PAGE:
When we have been awake for a long period of time, sleep/wake homeostasis tells us that a need for sleep is accumulating and that it is time to sleep. It also helps us maintain enough sleep throughout the night to make up for the hours of being awake. If this restorative process existed alone, it would mean that we would be most alert as our day was starting out, and that the longer we were awake, the more we would feel like sleeping. In this way, sleep/wake homeostasis creates a drive that balances sleep and wakefulness.
Our internal circadian biological clocks, on the other hand, regulate the timing of periods of sleepiness and wakefulness throughout the day. The circadian rhythm dips and rises at different times of the day, so adults’ strongest sleep drive generally occurs between 2:00-4:00 am and in the afternoon between 1:00-3:00 pm, although there is some variation depending on whether you are a “morning person” or “evening person.” The sleepiness we experience during these circadian dips will be less intense if we have had sufficient sleep, and more intense when we are sleep deprived. The circadian rhythm also causes us to feel more alert at certain points of the day, even if we have been awake for hours and our sleep/wake restorative process would otherwise make us feel more sleepy.
Changes to this circadian rhythm occur during adolescence, when most teens experience a sleep phase delay. This shift in teens’ circadian rhythm causes them to naturally feel alert later at night, making it difficult for them to fall asleep before 11:00 pm. Since most teens have early school start times along with other commitments, this sleep phase delay can make it difficult to get the sleep teens need — an average of 9 1/4 hours, but at least 8 hours. This sleep deprivation can influence the circadian rhythm; for teens the strongest circadian “dips” tend to occur between 3:00-7:00 am and 2:00-5:00 pm, but the morning dip (3:00-7:00 am) can be even longer if teens haven’t had enough sleep, and can even last until 9:00 or 10:00 am.
The circadian biological clock is controlled by a part of the brain called the Suprachiasmatic Nucleus (SCN), a group of cells in the hypothalamus that respond to light and dark signals. From the optic nerve of the eye, light travels to the SCN, signaling the internal clock that it is time to be awake. The SCN signals to other parts of the brain that control hormones, body temperature and other functions that play a role in making us feel sleepy or awake.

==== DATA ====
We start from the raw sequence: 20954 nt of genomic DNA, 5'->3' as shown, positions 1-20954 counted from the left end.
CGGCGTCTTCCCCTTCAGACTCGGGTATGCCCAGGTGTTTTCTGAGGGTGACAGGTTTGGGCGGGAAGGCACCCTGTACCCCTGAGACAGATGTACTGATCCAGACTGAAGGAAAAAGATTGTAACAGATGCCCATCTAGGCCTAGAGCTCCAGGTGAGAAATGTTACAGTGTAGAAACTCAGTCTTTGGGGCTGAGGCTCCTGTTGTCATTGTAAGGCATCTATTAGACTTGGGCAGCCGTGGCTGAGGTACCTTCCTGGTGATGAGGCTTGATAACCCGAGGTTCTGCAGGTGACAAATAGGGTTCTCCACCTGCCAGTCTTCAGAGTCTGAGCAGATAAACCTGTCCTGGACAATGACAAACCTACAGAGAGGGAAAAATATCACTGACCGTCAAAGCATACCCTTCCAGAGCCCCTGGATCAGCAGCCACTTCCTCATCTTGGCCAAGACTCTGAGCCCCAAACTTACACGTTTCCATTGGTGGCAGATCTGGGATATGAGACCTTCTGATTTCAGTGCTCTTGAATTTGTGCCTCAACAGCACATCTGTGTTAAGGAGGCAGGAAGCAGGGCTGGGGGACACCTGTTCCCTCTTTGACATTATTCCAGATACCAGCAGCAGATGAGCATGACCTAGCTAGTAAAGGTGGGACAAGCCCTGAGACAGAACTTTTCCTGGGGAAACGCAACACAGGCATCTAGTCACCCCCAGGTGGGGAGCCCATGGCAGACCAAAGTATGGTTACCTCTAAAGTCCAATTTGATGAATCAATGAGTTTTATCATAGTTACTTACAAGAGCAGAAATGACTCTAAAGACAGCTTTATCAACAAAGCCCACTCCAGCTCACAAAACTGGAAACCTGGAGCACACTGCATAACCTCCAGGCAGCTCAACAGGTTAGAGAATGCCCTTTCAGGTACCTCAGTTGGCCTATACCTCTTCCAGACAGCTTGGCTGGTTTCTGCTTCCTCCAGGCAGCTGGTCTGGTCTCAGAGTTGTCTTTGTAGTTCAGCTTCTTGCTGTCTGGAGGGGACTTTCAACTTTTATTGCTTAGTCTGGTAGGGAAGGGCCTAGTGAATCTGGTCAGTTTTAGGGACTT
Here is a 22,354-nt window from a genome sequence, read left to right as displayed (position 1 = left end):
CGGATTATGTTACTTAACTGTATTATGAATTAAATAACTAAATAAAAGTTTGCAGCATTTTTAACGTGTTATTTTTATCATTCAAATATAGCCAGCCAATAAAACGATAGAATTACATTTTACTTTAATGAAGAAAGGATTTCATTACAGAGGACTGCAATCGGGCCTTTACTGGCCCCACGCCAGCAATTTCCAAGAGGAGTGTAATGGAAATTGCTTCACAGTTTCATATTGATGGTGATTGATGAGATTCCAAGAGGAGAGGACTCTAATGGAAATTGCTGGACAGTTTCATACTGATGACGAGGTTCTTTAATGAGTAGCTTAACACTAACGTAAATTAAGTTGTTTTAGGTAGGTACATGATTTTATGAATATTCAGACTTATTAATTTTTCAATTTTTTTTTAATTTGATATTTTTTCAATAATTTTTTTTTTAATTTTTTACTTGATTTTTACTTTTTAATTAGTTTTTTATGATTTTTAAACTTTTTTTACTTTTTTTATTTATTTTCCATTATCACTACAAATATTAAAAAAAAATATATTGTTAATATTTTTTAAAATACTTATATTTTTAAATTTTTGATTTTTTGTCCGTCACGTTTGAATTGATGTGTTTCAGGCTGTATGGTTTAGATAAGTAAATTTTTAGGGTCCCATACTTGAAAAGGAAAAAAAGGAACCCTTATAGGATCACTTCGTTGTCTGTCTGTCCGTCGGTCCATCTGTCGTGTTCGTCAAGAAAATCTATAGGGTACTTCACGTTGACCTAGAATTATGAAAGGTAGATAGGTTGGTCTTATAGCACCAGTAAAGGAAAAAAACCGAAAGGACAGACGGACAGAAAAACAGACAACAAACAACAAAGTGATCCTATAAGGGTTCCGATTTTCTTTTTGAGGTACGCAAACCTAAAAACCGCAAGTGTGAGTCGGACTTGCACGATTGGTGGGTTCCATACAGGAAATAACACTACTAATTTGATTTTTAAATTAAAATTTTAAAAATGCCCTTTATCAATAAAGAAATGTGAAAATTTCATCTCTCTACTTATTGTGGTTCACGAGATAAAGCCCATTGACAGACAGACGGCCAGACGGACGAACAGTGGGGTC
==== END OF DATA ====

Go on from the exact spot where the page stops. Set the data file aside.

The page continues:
In the mornings, with exposure to light, the SCN sends signals to raise body temperature and produce hormones like cortisol. The SCN also responds to light by delaying the release of other hormones like melatonin, which is associated with sleep onset and is produced when the eyes signal to the SCN that it is dark. Melatonin levels rise in the evening and stay elevated throughout the night, promoting sleep.
In teenagers, research has shown that melatonin levels in the blood naturally rise later at night than in most children and adults. Since teens may have difficulty going to bed early to get enough sleep, it can help to keep the lights dim at night as bedtime approaches. It can also help to get into bright light as soon as possible in the morning.
Circadian disruptions such as jet lag put us in conflict with our natural sleep patterns, since the shift in time and light cues on the brain forces the body to alter its normal pattern to adjust. This is why jet lag can leave travelers feeling poorly and having more difficulty thinking and performing well. But these symptoms can also occur in everyday life, when the circadian rhythm is disrupted by keeping long and irregular hours. Because of this, it is important to keep a regular sleep schedule and allow plenty of time for quality sleep, allowing these two vital biological components — the sleep/wake restorative process and the circadian rhythm — to help us perform at our best.